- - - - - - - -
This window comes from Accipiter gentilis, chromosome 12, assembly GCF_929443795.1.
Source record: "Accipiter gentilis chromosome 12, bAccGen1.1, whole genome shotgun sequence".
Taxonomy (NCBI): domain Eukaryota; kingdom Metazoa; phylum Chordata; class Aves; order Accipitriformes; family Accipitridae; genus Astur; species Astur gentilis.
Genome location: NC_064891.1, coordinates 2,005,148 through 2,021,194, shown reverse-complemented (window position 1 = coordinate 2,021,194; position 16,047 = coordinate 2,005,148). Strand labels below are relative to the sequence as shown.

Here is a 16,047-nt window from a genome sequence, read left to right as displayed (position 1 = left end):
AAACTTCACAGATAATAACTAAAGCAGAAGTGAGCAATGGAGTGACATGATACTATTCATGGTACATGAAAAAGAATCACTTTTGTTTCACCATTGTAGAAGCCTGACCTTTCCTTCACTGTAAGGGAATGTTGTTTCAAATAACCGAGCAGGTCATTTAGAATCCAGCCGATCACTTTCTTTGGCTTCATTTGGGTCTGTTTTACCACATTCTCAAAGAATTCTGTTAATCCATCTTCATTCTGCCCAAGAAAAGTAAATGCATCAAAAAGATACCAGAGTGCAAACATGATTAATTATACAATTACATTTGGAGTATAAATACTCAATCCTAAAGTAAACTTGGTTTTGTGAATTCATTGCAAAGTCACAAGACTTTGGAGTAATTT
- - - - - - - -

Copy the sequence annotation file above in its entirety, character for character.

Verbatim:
This window comes from Accipiter gentilis, chromosome 12, assembly GCF_929443795.1.
Source record: "Accipiter gentilis chromosome 12, bAccGen1.1, whole genome shotgun sequence".
Taxonomy (NCBI): domain Eukaryota; kingdom Metazoa; phylum Chordata; class Aves; order Accipitriformes; family Accipitridae; genus Astur; species Astur gentilis.
Genome location: NC_064891.1, coordinates 2,005,148 through 2,021,194, shown reverse-complemented (window position 1 = coordinate 2,021,194; position 16,047 = coordinate 2,005,148). Strand labels below are relative to the sequence as shown.

Here is a 16,047-nt window from a genome sequence, read left to right as displayed (position 1 = left end):
AAACTTCACAGATAATAACTAAAGCAGAAGTGAGCAATGGAGTGACATGATACTATTCATGGTACATGAAAAAGAATCACTTTTGTTTCACCATTGTAGAAGCCTGACCTTTCCTTCACTGTAAGGGAATGTTGTTTCAAATAACCGAGCAGGTCATTTAGAATCCAGCCGATCACTTTCTTTGGCTTCATTTGGGTCTGTTTTACCACATTCTCAAAGAATTCTGTTAATCCATCTTCATTCTGCCCAAGAAAAGTAAATGCATCAAAAAGATACCAGAGTGCAAACATGATTAATTATACAATTACATTTGGAGTATAAATACTCAATCCTAAAGTAAACTTGGTTTTGTGAATTCATTGCAAAGTCACAAGACTTTGGAGTAATTT